As an Interactive Producer for KQED Science, I've always been drawn to cover a range of subjects about the natural world. Health and wellness-related stories interest me in particular -- and this month happens to be National Nutrition Month -- as I'm an avid cyclist. When I'm not behind a computer, you'll more often than not find me riding one of my bicycles.
One challenge I decided to undertake this year is completing as many of the routes organized by the San Francisco Randonneurs as I can. (Randonneuring is a type of cycling endurance event that originated in France; check out this website for more info.) My third event on the calendar is the Russian River 300k coming up this Saturday. My husband and I will be pedaling 186 miles within a 20-hour period. That's a lot of time on the bike -- and we'll need to eat a lot of calories to keep us going.
I'm generally not a fan of sports drinks, energy gels or bars that athletes typically rely on during training sessions or competitive events. (There are some exceptions I'll make when it comes to bars, see my list further down in this post.) Many of them have a lot of artificial ingredients, additives and preservatives and frankly, aren't really that appetizing to me. Some of them disagree with my stomach, especially ones that contain stimulants like guarana. I prefer to eat food that looks like, well, food -- so that means I'll avoid purple sugary liquids, gelatinous packets of goo and waxy energy bricks. For me, a big part of enjoying a meal is the psychological aspect. I just don't feel as nourished when I eat junk food or a lot of processed, prepackaged products (although pizza and burgers definitely hold a dear place in my hopefully healthy heart.) So lately I've been brainstorming ways to make healthy, portable meals in the small amount of spare time that I have during the evenings or weekends.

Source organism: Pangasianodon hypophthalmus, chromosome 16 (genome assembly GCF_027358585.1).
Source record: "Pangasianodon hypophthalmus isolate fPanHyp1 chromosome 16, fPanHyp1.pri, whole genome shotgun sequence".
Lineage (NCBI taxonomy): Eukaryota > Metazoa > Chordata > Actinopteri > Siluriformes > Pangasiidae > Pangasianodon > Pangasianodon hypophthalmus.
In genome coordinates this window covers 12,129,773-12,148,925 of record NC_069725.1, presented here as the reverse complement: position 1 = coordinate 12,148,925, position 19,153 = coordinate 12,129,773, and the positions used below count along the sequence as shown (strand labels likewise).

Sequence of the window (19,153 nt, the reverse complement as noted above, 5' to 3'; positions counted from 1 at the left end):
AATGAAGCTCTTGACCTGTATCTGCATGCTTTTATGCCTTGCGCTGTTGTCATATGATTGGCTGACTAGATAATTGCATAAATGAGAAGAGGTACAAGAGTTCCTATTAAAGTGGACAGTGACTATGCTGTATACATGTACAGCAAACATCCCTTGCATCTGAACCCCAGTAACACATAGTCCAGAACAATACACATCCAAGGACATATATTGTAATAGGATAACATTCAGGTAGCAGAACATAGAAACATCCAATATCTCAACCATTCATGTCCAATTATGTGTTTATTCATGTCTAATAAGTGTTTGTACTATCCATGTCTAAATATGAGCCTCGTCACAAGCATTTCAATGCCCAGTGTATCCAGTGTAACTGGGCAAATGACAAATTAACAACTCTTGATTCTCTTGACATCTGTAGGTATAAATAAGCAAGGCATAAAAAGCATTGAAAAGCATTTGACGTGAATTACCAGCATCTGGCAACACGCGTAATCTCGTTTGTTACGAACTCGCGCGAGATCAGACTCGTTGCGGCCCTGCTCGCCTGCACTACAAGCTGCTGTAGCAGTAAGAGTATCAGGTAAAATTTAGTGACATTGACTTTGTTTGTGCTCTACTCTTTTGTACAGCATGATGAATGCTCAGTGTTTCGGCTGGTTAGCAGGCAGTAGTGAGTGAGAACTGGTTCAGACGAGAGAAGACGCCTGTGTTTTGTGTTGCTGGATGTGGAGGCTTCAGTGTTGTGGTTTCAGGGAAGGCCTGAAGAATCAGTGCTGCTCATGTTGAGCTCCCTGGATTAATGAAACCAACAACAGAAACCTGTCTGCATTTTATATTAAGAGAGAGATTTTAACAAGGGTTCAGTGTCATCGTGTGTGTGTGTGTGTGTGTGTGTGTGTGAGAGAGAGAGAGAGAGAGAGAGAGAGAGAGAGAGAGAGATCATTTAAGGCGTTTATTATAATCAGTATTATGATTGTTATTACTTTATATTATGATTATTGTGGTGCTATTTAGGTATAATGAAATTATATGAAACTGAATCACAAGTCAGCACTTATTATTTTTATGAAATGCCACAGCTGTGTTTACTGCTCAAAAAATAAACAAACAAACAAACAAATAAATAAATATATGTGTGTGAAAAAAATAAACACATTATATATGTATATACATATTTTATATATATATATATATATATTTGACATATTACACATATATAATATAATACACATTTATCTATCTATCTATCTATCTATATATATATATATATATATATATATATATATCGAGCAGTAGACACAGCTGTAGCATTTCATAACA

I recently acquired a copy of sports physiologist Allen Lim's book, "The Feed Zone," a cookbook specifically geared towards serious cyclists (although his recipes can be used by anyone who leads an active lifestyle.)
"There is an overwhelming amount of scientific and real-world evidence that demonstrates that a diet rich in carbohydrates is critical to success in endurance sports," Lim writes in the introduction of his book. "Carbohydrates are stored in the body as liver and muscle glycogen. Without it, an athlete's ability to perform at high intensity is severely diminished, and when it is depleted the dreaded bonk is a distinct possibility."
Many athletes 'carbo-load,' or build up their stores of carbohydrates in advance of an event. But are there carbs that are better than others? Lim feels there's really no one-size-fits-all strategy and also discusses one of the more popular trends within health circles today -- gluten-free eating -- and his experimentation with the diet professionally.
"In the 2008 Tour de France, the Garmin cycling team did something that no other team had done before -- the team went almost entirely gluten-free, or, more correctly, wheat-free. The idea came about when some of our doctors hypothesized that going wheat-free would help reduce the inflammatory load on our riders over the course of the race."
Lim concludes that the results were mixed and it's best for individuals to listen to their own bodies to determine whether a bowl of pasta or quinoa will provide the best energy source in the long run.